In a major relief to Oyo and its subsidiary, the National Company Law Appellate Tribunal (NCLAT), Delhi Bench dropped the insolvency proceedings against Oyo and one of its subsidiaries, and also disallowed the intervention of Federation of Hotel & Restaurant Associations of India (FHRAI).
The Appellant, Anuj Tejpal is the erstwhile Director of ‘OYO Hotels and Homes Private Limited’ has preferred the instant Appeal against the Order of Admission of Application under Section 9 of the Insolvency and Bankruptcy Code, 2016 filed by Mr. Rakesh Yadav, the ‘Operational Creditor’. The Order of Admission passed by the Adjudicating Authority (National Company Law Tribunal, Ahmedabad Bench) and the consequential directions in the nature of passing of moratorium and appointment of Interim Resolution Professional (IRP) has been assailed through this Appeal.
R.K. Yadav, owner of Yellow White Residency Hotel, filed a case with NCLAT alleging that Oyo’s arm had defaulted on a payment of Rs.16 lakh. In April, NCLAT ordered a corporate insolvency resolution process against OHHPL. Oyo and Yadav settled the matter out of court in June, but NCLAT continued to hear the matter, based on claims of other creditors.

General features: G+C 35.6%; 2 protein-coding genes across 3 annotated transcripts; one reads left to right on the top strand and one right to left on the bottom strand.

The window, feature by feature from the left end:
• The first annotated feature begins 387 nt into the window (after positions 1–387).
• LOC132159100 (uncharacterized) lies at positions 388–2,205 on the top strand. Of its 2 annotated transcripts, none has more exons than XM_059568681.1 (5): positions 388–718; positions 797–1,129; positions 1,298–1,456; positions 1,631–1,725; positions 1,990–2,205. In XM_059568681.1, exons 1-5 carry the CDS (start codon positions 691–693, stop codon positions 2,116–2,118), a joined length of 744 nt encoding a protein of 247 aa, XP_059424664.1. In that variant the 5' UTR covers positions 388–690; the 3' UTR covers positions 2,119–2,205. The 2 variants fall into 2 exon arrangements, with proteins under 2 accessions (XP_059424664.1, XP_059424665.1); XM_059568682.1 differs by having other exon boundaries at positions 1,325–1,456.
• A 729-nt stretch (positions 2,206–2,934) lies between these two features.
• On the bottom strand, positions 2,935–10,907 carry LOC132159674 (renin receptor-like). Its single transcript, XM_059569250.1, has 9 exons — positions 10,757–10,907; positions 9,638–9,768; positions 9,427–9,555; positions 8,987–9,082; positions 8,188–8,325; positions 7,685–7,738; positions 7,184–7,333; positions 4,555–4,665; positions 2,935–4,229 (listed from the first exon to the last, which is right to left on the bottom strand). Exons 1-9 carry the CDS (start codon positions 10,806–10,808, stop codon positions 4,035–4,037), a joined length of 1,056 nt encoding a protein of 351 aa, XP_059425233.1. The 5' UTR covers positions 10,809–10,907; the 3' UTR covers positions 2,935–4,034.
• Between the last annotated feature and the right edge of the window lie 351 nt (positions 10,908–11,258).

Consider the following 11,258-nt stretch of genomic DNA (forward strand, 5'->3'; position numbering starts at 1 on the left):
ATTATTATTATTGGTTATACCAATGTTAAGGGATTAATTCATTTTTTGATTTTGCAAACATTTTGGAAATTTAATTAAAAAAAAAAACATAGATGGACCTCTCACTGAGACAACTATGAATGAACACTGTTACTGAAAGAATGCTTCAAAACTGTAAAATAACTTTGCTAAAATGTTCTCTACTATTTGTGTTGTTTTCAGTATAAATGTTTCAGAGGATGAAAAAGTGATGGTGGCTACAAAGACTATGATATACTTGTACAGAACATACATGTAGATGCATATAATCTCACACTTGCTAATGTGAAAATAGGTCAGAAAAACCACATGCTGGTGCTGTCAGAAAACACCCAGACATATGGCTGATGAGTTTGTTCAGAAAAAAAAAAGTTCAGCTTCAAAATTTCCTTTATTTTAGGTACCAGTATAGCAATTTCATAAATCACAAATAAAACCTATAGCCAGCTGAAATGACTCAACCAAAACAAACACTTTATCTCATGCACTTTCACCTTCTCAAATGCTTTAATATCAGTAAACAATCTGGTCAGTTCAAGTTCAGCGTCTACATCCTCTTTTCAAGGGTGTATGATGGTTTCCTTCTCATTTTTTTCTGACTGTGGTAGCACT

Mr. Mukul Rohatgi, the counsel for the appellant has assailed the the nature of passing of moratorium and appointment of Interim Resolution Professional on the grounds that Adjudicating Authority having observed in the Impugned Order that payments were remitted by MTH and accepted by the ‘Operational Creditor’ for the relevant period, ignored the factual position that the ‘Corporate Debtor’ and MTH are two separate and distinct legal entities. The dues under the present MSA if payable to the ‘Operational Creditor’ can only be claimed against MTH and not against OYO Hotels and Homes Private Limited and therefore the Adjudicating Authority ought not to have admitted the Petition under Section 9 ignoring the fact that the Application was filed against incorrect legal entity and also the existence of ‘Pre-Existing Dispute’.
The coram of Judicial Member Justice Anant Bijay Singh and Technical Member, Ms. Shreesha Merla held that while ordinarily, the withdrawal of insolvency proceedings against a corporate debtor requires the approval of 90 percent of creditors, this only applies to cases where the committee of creditors has been constituted. The NCLAT noted that the Supreme Court had previously held that when a Committee of Creditors (CoC) has not been constituted, “the tribunal may allow or disallow an application for withdrawal or settlement.”Subscribe Taxscan AdFree to view the Judgment